Category Archives: Winter and Freezing

Cold Tempratures – Are Your Pipes Going to Survive?

Whether you own a home or a condo – make sure you are prepared for winter!

Water pipes burst because the water inside them expands as it gets close to freezing, and this causes an increase in pressure inside the pipe. When the pressure gets too high for the pipe to contain, it ruptures.

We grew up with water all around us and so this expansion phenomenon seems natural, but interestingly, it is a chemical anomaly. Most liquids do not expand just before transition to solid. You should be thankful for this; it is one of the reasons that life exists.

When a liquid cools the molecules slow down (temperature really is just a measure of the average kinetic energy of the molecules). This slowing down allows the molecules to get closer together and increases the density of the liquid. This happens with water too, and when water is cooled down, it gets denser and denser, down to 3.98°C then, something interesting occurs; it starts to expand again.

BOTTOM LINE  – Don’t let pipes FREEZE!

How to Protect Pipes From Freezing
Before the onset of cold weather, (WHICH  IS  NOW!)  protect your pipes from freezing by following these recommendations:

  • Drain water from swimming pool and water sprinkler supply lines following manufacturer’s or installer’s directions. Do not put antifreeze in these lines unless directed. Antifreeze is environmentally harmful, and is dangerous to humans, pets, wildlife, and landscaping.
  • Remove, drain, and store hoses used outdoors. Close inside valves supplying outdoor hose bibs. Open the outside hose bibs to allow water to drain. Keep the outside valve open so that any water remaining in the pipe can expand without causing the pipe to break.
  • Add insulation to attics, basements and crawl spaces. Insulation will maintain higher temperatures in these areas.
  • Check around the home for other areas where water supply lines are located in unheated areas. Look in the garage, and under kitchen and bathroom cabinets. Both hot and cold water pipes in these areas should be insulated.
  • Consider installing specific products made to insulate water pipes like a “pipe sleeve” or installing UL-listed “heat tape,” “heat cable,” or similar materials on exposed water pipes. Newspaper can provide some degree of insulation and protection to exposed pipes – even ¼” of newspaper can provide significant protection in areas that usually do not have frequent or prolonged temperatures below freezing.
  • Consider relocating exposed pipes to provide increased protection from freezing.
How to Prevent Frozen Pipes
  • Keep garage doors closed if there are water supply lines in the garage.
  • Open kitchen and bathroom cabinet doors to allow warmer air to circulate around the plumbing. Be sure to move any harmful cleaners and household chemicals up out of the reach of children.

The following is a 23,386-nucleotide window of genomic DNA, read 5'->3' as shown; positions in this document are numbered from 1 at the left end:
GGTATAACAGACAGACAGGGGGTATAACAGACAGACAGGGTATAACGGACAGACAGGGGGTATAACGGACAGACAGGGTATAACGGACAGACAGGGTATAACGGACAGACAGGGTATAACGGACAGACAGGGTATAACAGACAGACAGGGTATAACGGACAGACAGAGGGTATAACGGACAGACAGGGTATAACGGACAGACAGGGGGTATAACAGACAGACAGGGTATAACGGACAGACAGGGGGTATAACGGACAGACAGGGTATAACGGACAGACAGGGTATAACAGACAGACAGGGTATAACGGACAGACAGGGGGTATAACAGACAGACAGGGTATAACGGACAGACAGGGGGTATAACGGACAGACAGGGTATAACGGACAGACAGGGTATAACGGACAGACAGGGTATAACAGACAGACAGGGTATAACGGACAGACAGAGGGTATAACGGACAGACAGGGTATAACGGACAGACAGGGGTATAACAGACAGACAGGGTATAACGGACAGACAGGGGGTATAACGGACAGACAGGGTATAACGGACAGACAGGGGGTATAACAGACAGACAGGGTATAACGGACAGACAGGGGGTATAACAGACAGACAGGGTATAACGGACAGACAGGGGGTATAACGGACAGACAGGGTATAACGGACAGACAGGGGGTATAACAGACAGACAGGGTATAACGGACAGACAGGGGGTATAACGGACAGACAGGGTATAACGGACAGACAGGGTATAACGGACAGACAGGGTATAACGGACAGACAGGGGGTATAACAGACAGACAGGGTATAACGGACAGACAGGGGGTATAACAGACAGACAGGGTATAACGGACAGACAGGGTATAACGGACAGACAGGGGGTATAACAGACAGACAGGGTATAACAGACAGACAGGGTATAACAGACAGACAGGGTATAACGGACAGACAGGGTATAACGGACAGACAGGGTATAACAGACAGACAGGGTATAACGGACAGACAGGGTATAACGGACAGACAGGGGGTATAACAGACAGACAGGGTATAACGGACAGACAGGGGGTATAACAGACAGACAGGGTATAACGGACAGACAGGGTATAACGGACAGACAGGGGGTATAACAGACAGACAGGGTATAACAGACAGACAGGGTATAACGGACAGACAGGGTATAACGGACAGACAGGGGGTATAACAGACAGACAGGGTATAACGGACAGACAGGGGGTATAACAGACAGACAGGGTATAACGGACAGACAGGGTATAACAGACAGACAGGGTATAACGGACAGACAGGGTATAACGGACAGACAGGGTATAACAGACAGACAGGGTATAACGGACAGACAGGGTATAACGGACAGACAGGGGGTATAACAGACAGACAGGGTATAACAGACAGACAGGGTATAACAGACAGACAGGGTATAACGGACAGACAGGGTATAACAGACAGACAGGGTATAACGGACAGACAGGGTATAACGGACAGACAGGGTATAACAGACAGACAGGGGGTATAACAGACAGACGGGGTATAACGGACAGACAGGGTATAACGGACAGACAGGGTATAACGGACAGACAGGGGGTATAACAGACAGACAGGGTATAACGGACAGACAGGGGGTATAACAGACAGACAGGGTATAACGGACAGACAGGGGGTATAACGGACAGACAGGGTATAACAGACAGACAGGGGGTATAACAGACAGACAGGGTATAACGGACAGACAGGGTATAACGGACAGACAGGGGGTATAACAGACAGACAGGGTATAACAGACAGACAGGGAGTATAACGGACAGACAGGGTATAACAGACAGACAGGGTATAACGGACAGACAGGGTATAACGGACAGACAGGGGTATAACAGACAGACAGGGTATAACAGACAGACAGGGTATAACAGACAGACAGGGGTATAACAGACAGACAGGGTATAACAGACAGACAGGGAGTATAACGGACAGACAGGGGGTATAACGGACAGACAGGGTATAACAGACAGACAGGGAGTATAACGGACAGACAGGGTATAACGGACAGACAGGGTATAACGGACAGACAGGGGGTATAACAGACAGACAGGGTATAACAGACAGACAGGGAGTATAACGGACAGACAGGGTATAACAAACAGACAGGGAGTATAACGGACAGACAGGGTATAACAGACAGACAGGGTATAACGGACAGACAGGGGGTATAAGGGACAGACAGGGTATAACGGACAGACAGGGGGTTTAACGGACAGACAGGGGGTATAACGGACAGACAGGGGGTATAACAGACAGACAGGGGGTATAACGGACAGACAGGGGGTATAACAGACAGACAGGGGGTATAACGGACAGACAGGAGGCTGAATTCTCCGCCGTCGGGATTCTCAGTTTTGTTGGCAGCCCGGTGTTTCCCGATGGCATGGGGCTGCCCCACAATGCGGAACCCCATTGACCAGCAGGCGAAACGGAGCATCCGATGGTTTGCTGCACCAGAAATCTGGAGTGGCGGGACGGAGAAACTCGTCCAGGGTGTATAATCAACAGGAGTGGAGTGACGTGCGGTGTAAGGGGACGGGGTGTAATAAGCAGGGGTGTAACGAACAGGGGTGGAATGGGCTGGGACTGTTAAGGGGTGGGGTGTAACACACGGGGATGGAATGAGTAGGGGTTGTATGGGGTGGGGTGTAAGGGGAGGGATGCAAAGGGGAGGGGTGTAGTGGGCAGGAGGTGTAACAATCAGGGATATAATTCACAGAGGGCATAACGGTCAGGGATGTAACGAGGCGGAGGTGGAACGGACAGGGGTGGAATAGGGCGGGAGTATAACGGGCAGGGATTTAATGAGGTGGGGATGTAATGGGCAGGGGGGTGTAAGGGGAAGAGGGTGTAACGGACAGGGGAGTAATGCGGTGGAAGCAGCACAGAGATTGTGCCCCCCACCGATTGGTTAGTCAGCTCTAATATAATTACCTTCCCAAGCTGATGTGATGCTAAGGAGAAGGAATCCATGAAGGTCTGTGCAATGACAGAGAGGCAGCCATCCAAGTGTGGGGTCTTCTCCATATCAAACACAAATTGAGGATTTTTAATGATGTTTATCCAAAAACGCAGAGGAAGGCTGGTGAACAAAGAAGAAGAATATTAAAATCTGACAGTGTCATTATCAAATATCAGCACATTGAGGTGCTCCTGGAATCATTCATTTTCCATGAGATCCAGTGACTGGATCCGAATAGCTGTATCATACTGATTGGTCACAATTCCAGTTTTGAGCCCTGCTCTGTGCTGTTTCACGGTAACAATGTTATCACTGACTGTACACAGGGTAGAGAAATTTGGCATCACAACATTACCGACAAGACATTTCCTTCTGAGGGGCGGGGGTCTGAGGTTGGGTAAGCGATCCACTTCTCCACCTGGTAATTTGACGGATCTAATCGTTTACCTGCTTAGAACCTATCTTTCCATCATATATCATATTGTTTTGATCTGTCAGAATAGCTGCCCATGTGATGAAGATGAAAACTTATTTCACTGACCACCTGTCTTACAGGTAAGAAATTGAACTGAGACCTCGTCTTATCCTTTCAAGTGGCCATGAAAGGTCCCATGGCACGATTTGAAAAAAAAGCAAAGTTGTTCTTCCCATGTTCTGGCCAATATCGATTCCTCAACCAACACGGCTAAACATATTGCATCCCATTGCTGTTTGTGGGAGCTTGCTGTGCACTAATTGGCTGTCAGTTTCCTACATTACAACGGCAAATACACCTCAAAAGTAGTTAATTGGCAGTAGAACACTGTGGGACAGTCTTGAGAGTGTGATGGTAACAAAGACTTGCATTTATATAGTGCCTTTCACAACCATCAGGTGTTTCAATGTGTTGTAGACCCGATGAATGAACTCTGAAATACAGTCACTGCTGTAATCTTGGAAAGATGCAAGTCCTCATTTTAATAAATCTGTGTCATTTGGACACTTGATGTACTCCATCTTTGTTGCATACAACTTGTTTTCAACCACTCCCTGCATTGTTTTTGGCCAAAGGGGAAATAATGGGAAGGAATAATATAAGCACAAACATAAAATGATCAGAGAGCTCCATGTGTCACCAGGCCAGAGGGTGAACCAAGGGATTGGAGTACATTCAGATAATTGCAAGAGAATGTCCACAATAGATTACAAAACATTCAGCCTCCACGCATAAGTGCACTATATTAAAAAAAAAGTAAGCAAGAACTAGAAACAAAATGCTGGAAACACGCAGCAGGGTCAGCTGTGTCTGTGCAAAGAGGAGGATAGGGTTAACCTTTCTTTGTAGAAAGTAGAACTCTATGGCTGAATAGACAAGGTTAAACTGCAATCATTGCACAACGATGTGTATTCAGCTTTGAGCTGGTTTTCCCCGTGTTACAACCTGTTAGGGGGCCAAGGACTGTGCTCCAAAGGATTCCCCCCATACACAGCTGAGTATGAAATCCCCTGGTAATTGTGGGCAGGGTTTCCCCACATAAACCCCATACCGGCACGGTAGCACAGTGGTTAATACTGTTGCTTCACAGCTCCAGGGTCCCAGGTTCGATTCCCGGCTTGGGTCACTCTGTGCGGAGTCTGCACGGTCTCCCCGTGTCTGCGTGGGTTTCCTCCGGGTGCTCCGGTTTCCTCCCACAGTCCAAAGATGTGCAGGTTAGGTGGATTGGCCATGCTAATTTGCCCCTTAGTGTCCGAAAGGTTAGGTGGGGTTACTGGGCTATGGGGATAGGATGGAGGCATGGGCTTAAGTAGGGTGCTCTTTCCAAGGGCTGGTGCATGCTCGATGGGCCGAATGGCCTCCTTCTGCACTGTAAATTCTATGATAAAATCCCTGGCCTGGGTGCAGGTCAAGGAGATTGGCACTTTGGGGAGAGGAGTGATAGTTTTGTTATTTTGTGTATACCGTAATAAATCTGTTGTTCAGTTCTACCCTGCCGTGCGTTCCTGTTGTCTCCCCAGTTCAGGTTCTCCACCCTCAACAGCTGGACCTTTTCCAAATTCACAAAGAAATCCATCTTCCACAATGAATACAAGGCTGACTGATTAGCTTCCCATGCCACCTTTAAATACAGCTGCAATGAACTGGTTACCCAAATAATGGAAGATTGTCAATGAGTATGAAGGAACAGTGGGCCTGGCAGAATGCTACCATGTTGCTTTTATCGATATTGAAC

• When the weather is very cold outside, let the cold water drip from the faucet served by exposed pipes. Running water through the pipe – even at a trickle – helps prevent pipes from freezing.
  • Keep the thermostat set to the same temperature both during the day and at night. By temporarily suspending the use of lower nighttime temperatures, you may incur a higher heating bill, but you can prevent a much more costly repair job if pipes freeze and burst.
  • If you will be going away during cold weather, leave the heat on in your home, set to a temperature no lower than 55° F. (or if you have a basement – keep it at 55!)

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Winter Plumbing and Water Tips

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When temperatures drop to freezing lows, plumbing problems are very common.  There are many things that homeowners/condo-owners can do to prevent these problems that have the potential to cause severe damage to your home or unit.

Garden hoses can cause major damage if not disconnected. During winter, if a garden hose is left connected, ice will form and pressure will build up in the water lines inside your home.  Once this occurs, a water line leak or break is common.  This can cause severe damage to the home. Disconnect garden hoses and drain outdoor pipes to prevent damage during the winter.

After disconnecting hoses, you should install an exterior, insulated faucet jacket.  This will protect your outdoor faucets, as well as the connecting lines running into the home, from freezing temperatures.

Also, be sure to utilize the shut-off valves located inside your home to drain water from pipes leading to outdoor hose bibs.  These valves can typically be found under sinks, in crawl spaces or basements, near your water heater or your meter, but every home is different and some homes may not be equipped with these valves.

Circulating warm air helps keep pipes in the walls from freezing. Keep your house temperature above 55 degrees to prevent pipes from freezing and open cabinet doors under sinks and faucets and near exterior walls to help circulate warm air and keep pipes warmer.  55  is also  good  for basement temps.

 Be sure that snow is not restricting your water drainage. Watch the area around your sump pump discharge line used to avoid flooding indoors, as this line drains from a basement to an outside area.  If the drainage area is blocked by snow or flowing into a puddle, freezing could occur as well as water backing-up into the house.   

 

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